It’s important to note that Bengen didn’t just look at market returns. He also factored inflation rates for each year into the equation as well. He knew that the combination of both factors would have a profound net effect on the end result.

Bengen ran the simulation multiple times using withdrawal rates ranging from 1 to 8 percent and using different stocks and bonds ratios. As you might guess, lower rates lasted for a long time while higher rates lasted only a few years.

Any guesses which rate he decided was optimal?

### Bengen’s Conclusion

The take-away from Bengen’s article was straightforward and straight-forward:

A retiree with a portfolio of 50% common stocks and 50% intermediate term treasury bonds could successfully withdraw 4.0% from the starting balance of their portfolio, and then continue to do so with an inflation adjustment for a minimum of 33 years.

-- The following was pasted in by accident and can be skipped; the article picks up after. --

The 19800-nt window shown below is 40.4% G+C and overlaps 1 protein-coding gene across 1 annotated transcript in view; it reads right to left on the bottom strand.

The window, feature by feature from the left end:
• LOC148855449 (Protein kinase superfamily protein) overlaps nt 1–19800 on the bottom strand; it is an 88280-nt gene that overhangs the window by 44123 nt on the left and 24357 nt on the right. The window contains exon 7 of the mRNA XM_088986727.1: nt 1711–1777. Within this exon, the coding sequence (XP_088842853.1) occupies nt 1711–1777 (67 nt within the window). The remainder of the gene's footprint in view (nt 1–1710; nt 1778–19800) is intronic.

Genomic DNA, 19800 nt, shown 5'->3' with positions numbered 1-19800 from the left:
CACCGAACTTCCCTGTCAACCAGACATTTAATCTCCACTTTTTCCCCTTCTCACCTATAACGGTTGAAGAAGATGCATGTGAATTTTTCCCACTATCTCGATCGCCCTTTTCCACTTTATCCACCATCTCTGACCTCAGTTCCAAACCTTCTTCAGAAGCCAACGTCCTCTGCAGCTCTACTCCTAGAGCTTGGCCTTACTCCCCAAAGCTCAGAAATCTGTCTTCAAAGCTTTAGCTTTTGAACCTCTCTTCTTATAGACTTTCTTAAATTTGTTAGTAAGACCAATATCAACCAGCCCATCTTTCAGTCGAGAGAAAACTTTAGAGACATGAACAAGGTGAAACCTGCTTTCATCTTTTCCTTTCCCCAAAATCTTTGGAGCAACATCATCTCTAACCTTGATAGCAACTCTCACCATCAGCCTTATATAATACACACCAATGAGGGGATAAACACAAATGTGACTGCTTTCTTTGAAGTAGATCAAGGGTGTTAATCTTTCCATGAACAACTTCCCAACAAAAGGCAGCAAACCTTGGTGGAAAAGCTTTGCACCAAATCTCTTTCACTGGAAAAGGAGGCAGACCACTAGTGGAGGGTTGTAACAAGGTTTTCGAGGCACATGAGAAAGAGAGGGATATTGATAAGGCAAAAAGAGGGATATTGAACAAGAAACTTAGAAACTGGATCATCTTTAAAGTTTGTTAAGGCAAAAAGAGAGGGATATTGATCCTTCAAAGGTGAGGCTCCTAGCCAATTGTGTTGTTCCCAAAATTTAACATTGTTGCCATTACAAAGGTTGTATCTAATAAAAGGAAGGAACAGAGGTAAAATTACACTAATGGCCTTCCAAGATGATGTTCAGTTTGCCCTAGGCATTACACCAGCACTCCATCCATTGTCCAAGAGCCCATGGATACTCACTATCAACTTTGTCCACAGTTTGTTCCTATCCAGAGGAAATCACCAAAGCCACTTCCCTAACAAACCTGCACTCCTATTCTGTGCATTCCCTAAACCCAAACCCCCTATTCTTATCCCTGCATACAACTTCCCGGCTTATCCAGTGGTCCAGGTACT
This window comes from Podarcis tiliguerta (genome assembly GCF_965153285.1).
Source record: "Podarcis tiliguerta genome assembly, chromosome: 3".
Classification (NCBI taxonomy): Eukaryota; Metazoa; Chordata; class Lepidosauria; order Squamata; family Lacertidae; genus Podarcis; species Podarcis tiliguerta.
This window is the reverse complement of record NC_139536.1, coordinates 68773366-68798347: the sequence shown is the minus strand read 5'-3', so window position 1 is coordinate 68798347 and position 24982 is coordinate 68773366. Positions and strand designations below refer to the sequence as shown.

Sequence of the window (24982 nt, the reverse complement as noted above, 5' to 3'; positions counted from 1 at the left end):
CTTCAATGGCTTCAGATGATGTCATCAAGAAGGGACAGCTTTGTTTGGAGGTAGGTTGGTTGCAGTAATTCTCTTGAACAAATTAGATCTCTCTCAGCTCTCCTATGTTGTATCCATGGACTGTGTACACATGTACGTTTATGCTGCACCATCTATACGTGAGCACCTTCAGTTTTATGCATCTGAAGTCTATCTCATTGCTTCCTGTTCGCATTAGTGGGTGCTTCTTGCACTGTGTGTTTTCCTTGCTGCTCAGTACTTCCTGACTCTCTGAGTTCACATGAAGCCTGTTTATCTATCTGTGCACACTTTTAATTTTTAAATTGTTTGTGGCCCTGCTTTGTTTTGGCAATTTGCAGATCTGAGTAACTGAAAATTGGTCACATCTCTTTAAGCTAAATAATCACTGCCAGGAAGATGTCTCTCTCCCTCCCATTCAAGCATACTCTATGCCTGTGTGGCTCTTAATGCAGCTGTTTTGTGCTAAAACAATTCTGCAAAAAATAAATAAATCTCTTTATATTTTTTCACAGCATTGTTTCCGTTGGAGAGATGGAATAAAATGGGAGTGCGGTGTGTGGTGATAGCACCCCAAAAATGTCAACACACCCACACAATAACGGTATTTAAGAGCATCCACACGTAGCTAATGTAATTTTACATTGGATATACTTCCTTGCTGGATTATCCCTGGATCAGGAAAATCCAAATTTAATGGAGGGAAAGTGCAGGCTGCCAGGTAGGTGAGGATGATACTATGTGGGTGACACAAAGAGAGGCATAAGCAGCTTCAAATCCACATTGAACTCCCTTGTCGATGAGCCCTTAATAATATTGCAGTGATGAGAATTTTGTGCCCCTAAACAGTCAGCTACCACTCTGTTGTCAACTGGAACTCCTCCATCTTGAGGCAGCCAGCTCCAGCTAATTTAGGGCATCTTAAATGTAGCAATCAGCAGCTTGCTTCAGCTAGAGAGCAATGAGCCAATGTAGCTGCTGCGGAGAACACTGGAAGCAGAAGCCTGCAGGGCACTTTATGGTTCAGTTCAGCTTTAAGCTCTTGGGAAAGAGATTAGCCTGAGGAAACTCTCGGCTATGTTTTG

Hence, the “4 percent rule” was born.

So how exactly does this work? Let’s say you retired with a portfolio of $1 million dollars:

- First year: You could withdraw $40,000.
- Second year: You would take out the same amount as the year before and adjust for inflation (example 3%): $41,200.
- Third year: You would again take out the same amount as the previous year and adjust for inflation (example 3%): $42,436.
- And so on.

Some rolling periods, an inflation-adjusted withdrawal rate of 4.0% worked great for over 50 years! But since we wanted a “safe” number that used to work for every rolling period (no matter what the sequence of returns was), Bengen choose 4.0 percent as the optimal figure.

(If you’d like, you can read the entire article for yourself here. I would suggest looking through the graphs!)

### But That’s Not All!

Although the 4 percent rule was the main conclusion from Bengen’s famous article, there were plenty of other useful discoveries that his research revealed.